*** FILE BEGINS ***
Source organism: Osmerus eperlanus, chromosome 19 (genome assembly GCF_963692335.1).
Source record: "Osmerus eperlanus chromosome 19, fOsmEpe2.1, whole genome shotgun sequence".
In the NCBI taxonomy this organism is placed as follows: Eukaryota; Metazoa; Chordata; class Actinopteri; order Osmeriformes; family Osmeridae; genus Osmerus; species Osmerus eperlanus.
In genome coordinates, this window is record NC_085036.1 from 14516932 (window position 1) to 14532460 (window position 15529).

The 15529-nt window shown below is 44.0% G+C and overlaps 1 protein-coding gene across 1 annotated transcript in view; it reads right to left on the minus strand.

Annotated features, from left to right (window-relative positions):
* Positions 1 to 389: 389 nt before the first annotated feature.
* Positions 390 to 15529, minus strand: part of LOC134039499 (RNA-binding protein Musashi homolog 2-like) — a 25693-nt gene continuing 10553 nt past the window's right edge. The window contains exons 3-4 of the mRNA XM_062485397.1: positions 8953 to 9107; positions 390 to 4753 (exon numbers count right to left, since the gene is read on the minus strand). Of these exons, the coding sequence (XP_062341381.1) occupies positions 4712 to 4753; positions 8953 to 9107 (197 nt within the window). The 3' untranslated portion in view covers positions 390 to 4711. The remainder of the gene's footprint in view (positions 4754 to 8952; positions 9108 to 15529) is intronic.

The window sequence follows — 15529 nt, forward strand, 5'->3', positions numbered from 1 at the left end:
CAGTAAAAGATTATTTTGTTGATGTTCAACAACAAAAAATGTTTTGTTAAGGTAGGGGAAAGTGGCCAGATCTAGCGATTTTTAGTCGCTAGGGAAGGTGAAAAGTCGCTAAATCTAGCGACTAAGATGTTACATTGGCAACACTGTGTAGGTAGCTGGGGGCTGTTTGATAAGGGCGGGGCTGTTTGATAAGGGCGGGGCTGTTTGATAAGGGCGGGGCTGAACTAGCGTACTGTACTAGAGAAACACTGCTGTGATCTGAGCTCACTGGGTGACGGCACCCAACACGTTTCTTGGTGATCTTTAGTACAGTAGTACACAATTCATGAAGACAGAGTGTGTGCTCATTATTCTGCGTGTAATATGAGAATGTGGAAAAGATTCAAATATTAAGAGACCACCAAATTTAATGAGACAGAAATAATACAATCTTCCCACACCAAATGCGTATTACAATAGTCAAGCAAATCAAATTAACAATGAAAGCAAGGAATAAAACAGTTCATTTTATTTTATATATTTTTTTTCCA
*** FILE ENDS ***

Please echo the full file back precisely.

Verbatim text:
Source organism: Osmerus eperlanus, chromosome 19 (genome assembly GCF_963692335.1).
Source record: "Osmerus eperlanus chromosome 19, fOsmEpe2.1, whole genome shotgun sequence".
In the NCBI taxonomy this organism is placed as follows: Eukaryota; Metazoa; Chordata; class Actinopteri; order Osmeriformes; family Osmeridae; genus Osmerus; species Osmerus eperlanus.
In genome coordinates, this window is record NC_085036.1 from 14516932 (window position 1) to 14532460 (window position 15529).

The 15529-nt window shown below is 44.0% G+C and overlaps 1 protein-coding gene across 1 annotated transcript in view; it reads right to left on the minus strand.

Annotated features, from left to right (window-relative positions):
* Positions 1 to 389: 389 nt before the first annotated feature.
* Positions 390 to 15529, minus strand: part of LOC134039499 (RNA-binding protein Musashi homolog 2-like) — a 25693-nt gene continuing 10553 nt past the window's right edge. The window contains exons 3-4 of the mRNA XM_062485397.1: positions 8953 to 9107; positions 390 to 4753 (exon numbers count right to left, since the gene is read on the minus strand). Of these exons, the coding sequence (XP_062341381.1) occupies positions 4712 to 4753; positions 8953 to 9107 (197 nt within the window). The 3' untranslated portion in view covers positions 390 to 4711. The remainder of the gene's footprint in view (positions 4754 to 8952; positions 9108 to 15529) is intronic.

The window sequence follows — 15529 nt, forward strand, 5'->3', positions numbered from 1 at the left end:
CAGTAAAAGATTATTTTGTTGATGTTCAACAACAAAAAATGTTTTGTTAAGGTAGGGGAAAGTGGCCAGATCTAGCGATTTTTAGTCGCTAGGGAAGGTGAAAAGTCGCTAAATCTAGCGACTAAGATGTTACATTGGCAACACTGTGTAGGTAGCTGGGGGCTGTTTGATAAGGGCGGGGCTGTTTGATAAGGGCGGGGCTGTTTGATAAGGGCGGGGCTGAACTAGCGTACTGTACTAGAGAAACACTGCTGTGATCTGAGCTCACTGGGTGACGGCACCCAACACGTTTCTTGGTGATCTTTAGTACAGTAGTACACAATTCATGAAGACAGAGTGTGTGCTCATTATTCTGCGTGTAATATGAGAATGTGGAAAAGATTCAAATATTAAGAGACCACCAAATTTAATGAGACAGAAATAATACAATCTTCCCACACCAAATGCGTATTACAATAGTCAAGCAAATCAAATTAACAATGAAAGCAAGGAATAAAACAGTTCATTTTATTTTATATATTTTTTTTCCA